JG: “That’s right. We’re super passionate about coffee but the beating heart of what we do is to provide training and job opportunities to people coming out of the criminal justice system. We believe there is a number of barriers for people coming out of prison and trying to reintegrate into society. The biggest is employment.
The facts speak for themselves really. An ex-convict who finds employment within twelve months of their release is 2/3 less likely to reoffend than someone who cannot find work.
You know, there is a lot of judgement in the world and we firmly believe in second chances. 95% of employers will put your application in the ‘no’ pile if you tick the box that says you have a criminal record. We really want to help change this. Not everyone who’s been to prison is innately bad. There are people out there who are stuck in a vicious cycle of reoffending because that is the only way they can survive.”
TC: “I have worked with another roaster before who has a similiar mission, Old Spike, and I’m familiar with the likes of Redemption Coffee Roasters who are also helping people coming out of the criminal justice system. At the same time, I don’t really know of any other companies who do that. Maybe it’s my own lack of knowledge of other industries but is specialty coffee particularly well suited for this kind of approach?”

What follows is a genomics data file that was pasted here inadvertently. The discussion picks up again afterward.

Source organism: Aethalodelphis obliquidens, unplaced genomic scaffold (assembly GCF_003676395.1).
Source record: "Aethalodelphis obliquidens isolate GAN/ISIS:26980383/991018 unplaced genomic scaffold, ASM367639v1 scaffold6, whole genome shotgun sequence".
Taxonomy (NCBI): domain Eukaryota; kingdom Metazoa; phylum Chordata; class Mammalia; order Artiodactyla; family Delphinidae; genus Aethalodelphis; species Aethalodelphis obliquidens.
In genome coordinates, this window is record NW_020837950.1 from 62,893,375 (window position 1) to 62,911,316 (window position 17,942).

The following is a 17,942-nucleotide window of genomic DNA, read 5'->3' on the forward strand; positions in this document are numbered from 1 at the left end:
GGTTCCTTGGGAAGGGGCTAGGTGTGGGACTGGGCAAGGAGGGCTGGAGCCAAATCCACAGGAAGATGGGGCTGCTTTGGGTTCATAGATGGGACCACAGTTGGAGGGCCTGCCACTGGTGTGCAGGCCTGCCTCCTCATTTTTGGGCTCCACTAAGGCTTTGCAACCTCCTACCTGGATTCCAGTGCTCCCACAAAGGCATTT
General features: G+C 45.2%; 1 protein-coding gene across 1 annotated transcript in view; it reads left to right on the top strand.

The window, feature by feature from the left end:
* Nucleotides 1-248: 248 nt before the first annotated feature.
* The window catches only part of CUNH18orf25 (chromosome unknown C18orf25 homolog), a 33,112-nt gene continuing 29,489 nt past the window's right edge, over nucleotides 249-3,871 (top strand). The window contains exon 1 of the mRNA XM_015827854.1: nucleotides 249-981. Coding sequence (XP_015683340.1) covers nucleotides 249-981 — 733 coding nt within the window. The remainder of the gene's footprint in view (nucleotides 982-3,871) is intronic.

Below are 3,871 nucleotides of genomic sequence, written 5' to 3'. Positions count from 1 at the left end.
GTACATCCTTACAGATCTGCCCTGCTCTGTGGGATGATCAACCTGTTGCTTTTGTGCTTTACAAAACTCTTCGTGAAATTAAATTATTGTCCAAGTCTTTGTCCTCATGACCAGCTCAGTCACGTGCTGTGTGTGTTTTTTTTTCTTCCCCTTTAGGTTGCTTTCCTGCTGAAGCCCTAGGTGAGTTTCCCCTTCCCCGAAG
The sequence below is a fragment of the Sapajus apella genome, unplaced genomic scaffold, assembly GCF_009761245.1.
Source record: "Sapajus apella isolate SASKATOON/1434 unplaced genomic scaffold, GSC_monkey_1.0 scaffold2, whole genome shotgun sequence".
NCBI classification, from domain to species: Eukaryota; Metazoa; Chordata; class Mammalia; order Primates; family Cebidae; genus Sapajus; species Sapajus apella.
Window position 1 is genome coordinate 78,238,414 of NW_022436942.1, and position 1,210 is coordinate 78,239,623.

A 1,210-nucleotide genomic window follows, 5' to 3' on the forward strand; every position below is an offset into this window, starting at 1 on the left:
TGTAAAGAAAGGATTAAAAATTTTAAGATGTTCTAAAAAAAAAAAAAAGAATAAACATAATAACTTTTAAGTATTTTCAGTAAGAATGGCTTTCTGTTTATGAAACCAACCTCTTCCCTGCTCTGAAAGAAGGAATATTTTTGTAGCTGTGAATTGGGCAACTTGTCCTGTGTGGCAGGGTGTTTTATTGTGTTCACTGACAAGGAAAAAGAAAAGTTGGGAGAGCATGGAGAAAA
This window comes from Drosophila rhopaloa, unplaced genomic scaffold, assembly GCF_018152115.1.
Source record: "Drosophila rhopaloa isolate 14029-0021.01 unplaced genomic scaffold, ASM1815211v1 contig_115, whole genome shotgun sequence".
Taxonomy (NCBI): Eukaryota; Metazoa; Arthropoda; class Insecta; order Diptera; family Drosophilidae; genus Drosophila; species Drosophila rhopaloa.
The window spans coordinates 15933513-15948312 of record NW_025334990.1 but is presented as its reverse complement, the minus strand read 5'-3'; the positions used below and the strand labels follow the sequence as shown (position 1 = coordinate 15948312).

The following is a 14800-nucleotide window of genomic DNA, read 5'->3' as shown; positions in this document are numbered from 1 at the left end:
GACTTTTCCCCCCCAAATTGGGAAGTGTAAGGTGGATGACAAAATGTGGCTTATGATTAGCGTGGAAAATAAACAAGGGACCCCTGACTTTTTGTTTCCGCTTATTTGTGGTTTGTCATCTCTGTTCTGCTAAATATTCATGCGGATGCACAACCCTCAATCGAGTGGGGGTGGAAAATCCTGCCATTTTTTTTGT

JG: “I think it’s well-suited because the coffee industry is quite progressive and liberal, and generally welcoming to anyone regardless of who they are. At the same time, coffee offers an opportunity to build a successful business with great products and services generating decent profits and to tackle a social injustice or tackle an environmental problem or whatever it might be.
I believe that consumers also expect more from brands these days and that companies will have to consider how they plan to give back to society at large. We don’t necessarily boast about our social program in marketing campaigns but for our customers, it’s certainly a cherry on top.”
TC: “To how many people have you given an opportunity so far?”
JG: “We’ve provided around 9.000 hours of living wage employement to a number of different people. Living wage is different from minimum wage in the sense that it provides a more realistic pay for people to live off. So far, no one we have worked with is back in prison. This is really the biggest KPI (key performance indicator) for us. So, whether they stay with us or move on to another job elsewhere, we feel that we did something important for them if they manage to stay on course and away from reoffending.
“Not everyone who’s been to prison is innately bad. There are people out there who are stuck in a vicious cycle of reoffending because that is the only way they can survive.”
Anyway, it’s still early days and we have big plans such as the opening of our new physical space and the launch of our new training pilot. In coffee, we have a huge shortage of qualified staff and at Newground we only have a finite number of job opportunities. That is why we are working with our wholesale partners to provide additional placements.”
TC: “This feels so timely. Everywhere you look, people are desperate for staff and there is this whole workforce coming out of prisons every year that everyone seems to ignore because they think they’re all bad people. It’s important that we try and get rid of that stigma, isn’t it?”
JG: “Exactly! One of our dreams is to change that narrative. Not just to help people find work but also to change the policy at large and remove some of the stumbling blocks that don’t help.”